When there’s real danger afoot, our fear serves us very well, letting us detect threats early and respond effectively. However, sometimes our fear reactions can become misdirected. Whether due to a past personal experience or through the example of others, we might fear things that are not particularly dangerous to us. For example, a child whose mother is afraid of spiders may see her shriek and run every time she catches sight of one.  That child might begin to fear and avoid spiders, too. Over the years, this fear reaction might transfer to any place where a spider might lurk, so the child may start avoiding basements and attics, or sheds and gazebos. Even a photograph of a spider might prompt a spike of dread. In some cases, such fears can become debilitating and interfere with life to such an extent that they can be diagnosed as a phobia.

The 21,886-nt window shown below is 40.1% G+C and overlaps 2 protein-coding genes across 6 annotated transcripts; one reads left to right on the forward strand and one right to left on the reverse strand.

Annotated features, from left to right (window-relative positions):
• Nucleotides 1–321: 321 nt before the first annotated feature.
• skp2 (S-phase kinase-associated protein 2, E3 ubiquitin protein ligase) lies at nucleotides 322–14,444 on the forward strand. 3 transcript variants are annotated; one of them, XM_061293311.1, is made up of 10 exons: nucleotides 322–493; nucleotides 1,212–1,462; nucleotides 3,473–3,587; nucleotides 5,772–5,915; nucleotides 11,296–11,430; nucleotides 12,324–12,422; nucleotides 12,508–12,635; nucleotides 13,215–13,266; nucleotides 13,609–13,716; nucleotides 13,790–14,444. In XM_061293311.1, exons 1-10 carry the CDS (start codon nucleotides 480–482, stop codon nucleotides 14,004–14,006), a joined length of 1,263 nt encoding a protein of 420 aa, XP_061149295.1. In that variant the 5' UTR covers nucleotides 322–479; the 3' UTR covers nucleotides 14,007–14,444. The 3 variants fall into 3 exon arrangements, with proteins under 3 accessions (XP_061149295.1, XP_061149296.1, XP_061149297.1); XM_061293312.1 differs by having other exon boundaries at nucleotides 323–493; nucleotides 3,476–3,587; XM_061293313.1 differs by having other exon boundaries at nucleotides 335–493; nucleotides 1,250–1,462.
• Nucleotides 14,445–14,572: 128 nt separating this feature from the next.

In such cases, the protective purpose of fear has been turned towards an object that poses minimal threat or is only dangerous in rare cases. However, because this fear leads to avoiding any interaction with the feared object, the fearful individual never gets to have any experiences that can help demonstrate this fact. In cognitive behavioral treatment of phobia, such misdirected fear is addressed by very gradually putting the client in contact with the object of their fear: someone with a spider phobia might look at a picture of spider until their fear naturally subsides and then repeat the experience by looking at a spider in a jar, touching a web, being in the same room as a harmless spider and so on, until their fear is reduced to a reasonable level.